Who doesn't love a good game of "Role Play"? When it comes to customer service, your representatives are speaking for you, so it's wise to train new staff by acting out a host of pleasant and not-so-pleasant plots that they can expect to face in the real world. Better now with you, rather than later with actual potential or paying customers. Tweak the following customer service role-play scenarios to suit your particular business setting.
"Hey, how's it goin'?" might be a completely acceptable way to greet a young neighbor or a buddy on the street or over the phone, but it's typically considered unprofessional and possibly even offensive or at least drab in the land of customer service. So, come up with appropriate role-play customer service scripts for greeting your guests aka sales prospects. For teaching purposes, have the trainer play the customer service representative first, while the trainee plays the customer, and then reverse roles for practice. Act out suitable situations: For instance, to greet a customer who just entered a retail store, acknowledge her immediately by making eye contact, smiling and saying, "hello" or "good day" in a cheery tone. It's polite to allow retail customers to wander for a minute or so before asking, "Can I help you find something?" or "Have you been here before?" Body language, such as someone appearing to be unable to find what they're looking for, should trigger an immediate offer to help.
It's best if telephone greetings are consistent throughout your customer-service team. For example, a simple greeting like, "Brothers' Auto Sales and Service. Joe speaking. How may I direct your call?" is sufficient, just remember that tone of voice and articulation are vital. After all, you can't hear a smile, and mumbling is downright annoying.
Live-chat customer service lacks both voice and face-to-face interaction, so it's important to always present yourself in a cheerful, polite somewhat casual manner, a bit like you're speaking to a good friend. Play out online chat dialogue with trainees: The typical greeting goes something like, "Hey, Andy, thanks for contacting Ace Computers. I'm Sherrie. How can I help?" Use your discretion: The way you'd greet someone on a teen-clothing site, for instance, would be much different from how you would welcome someone on a funeral-arrangements website.
In an everyday chat with family and friends, if we don't know the answer to a question, we commonly say, "I don't know," and that's fine. As a customer service representative, however, such an answer instills doubt and distrust, not confidence. Instead, practice answers such as "I'm happy to get that information for you. Can you give me a moment?" with your trainees. Complete the role-playing scene by putting the trainee customer on hold, thanking them for their patience when you return with the answer to their question.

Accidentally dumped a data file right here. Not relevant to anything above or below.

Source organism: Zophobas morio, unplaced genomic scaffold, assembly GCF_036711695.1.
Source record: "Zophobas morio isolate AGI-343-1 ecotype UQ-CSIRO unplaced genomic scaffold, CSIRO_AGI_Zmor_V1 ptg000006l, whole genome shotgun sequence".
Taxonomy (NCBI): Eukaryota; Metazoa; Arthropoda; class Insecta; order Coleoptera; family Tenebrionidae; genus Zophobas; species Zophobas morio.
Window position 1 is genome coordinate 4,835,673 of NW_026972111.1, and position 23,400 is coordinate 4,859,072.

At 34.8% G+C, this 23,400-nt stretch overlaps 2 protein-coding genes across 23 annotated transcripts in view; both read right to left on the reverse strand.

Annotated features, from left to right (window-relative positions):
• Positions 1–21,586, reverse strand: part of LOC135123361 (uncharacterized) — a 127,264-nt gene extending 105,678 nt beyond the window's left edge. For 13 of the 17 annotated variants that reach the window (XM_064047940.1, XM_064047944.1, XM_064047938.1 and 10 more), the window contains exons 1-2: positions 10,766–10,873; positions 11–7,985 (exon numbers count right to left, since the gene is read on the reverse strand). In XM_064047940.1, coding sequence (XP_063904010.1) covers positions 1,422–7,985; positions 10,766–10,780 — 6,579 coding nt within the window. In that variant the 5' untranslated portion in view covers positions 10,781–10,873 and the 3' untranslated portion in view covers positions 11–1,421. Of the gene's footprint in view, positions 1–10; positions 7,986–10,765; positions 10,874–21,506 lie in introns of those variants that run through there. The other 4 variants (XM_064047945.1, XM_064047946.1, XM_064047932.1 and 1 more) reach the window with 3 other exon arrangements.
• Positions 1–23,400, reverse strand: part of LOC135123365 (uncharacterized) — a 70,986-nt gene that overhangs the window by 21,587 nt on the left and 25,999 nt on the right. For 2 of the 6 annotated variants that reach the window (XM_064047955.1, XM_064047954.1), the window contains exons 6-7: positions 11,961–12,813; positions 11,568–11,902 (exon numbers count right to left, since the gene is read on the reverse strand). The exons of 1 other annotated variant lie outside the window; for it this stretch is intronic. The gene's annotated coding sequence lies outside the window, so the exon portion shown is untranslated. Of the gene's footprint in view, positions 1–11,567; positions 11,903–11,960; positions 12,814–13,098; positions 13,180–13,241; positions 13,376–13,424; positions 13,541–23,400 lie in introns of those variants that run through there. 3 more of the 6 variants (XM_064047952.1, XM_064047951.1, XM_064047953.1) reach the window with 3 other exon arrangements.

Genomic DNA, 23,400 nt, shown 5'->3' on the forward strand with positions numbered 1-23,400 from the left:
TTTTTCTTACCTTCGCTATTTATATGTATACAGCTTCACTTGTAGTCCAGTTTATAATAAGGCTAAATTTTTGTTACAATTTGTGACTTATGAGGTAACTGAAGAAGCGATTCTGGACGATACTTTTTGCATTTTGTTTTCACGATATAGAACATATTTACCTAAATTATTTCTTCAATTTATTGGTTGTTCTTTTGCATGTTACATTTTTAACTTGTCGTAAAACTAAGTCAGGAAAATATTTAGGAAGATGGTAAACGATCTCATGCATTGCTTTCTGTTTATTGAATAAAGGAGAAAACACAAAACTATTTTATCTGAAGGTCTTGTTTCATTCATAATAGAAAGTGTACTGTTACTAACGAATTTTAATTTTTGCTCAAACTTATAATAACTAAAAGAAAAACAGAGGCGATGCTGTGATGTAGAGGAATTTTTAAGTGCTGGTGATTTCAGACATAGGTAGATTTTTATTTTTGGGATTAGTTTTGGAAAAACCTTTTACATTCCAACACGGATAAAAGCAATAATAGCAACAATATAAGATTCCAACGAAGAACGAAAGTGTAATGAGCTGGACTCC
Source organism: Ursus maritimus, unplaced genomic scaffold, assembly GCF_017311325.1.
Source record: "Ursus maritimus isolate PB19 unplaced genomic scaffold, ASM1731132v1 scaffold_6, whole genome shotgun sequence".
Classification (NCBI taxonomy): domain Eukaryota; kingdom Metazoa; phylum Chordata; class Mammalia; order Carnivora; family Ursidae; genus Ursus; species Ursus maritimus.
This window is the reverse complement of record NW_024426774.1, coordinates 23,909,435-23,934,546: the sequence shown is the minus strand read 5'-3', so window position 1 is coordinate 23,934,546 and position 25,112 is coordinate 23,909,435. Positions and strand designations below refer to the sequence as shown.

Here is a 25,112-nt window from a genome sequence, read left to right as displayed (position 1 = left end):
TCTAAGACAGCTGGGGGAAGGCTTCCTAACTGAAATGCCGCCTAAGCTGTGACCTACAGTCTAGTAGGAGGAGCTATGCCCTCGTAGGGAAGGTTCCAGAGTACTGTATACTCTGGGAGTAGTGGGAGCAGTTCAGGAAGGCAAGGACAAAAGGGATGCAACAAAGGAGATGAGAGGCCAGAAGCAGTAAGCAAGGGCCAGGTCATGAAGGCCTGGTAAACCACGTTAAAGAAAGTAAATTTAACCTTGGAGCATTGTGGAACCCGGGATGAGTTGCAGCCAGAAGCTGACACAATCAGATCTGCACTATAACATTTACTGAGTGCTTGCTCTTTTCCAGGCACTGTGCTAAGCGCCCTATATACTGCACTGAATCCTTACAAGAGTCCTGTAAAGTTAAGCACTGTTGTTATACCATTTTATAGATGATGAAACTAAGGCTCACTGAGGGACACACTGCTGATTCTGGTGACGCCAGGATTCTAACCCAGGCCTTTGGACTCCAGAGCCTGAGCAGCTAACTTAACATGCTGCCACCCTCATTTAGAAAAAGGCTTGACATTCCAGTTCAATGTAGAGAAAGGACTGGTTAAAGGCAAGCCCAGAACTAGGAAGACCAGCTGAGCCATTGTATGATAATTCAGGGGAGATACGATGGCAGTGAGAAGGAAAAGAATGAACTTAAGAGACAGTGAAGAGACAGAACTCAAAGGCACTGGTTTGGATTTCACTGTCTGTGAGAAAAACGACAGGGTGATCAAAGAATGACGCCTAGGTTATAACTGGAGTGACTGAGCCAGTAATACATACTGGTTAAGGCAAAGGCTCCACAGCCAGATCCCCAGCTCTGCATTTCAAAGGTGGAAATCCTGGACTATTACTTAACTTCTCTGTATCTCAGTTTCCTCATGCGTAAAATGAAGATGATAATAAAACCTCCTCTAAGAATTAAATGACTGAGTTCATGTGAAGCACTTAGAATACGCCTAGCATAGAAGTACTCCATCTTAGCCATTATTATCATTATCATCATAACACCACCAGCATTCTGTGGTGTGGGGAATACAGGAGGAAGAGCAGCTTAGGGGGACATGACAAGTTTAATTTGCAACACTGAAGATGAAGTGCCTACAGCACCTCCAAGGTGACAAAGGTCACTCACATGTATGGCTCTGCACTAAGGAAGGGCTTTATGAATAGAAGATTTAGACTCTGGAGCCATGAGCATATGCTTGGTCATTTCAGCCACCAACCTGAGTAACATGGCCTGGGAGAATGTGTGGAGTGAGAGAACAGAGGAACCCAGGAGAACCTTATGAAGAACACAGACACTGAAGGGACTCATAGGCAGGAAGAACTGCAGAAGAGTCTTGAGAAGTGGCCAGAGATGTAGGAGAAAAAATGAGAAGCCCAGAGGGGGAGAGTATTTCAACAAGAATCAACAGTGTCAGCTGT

Aside from establishing a stellar reputation, the ultimate goal of any business is to close as many sales as possible. Customer service exercises for role-playing should include this all-important skill. Practice sales scenarios, using the soft or indirect close with lines such as, "How did the sweater fit?" or "What do you think of this rate plan?" To practice the hard or direct close, you could say, "If you don't have any more questions, I'm happy to complete your order." or "I can have the contract ready by 2 p.m. if that time works for you."
When a customer feels ignored or that he's being treated unfairly, it's common for him to get angry. No one likes to be yelled at, but a little preparation can empower your customer-service team to handle such difficult situations in a cool-headed manner. Set up a few scenarios to help new reps deal with the common upset-customer issue: One of quickest ways to extinguish a verbal fire is to side with the angry person, letting him know that you understand why he feels the way he does, apologizing for the mistreatment or whatever the possible offense may be and offering to work through the problem with him. Being heard and understood has a calming effect and usually helps people to think more rationally.
Role play customer-service scripts not only help you to train your representatives, they equip your team with confidence, enthusiasm and a consistent voice that portrays your business in a good light.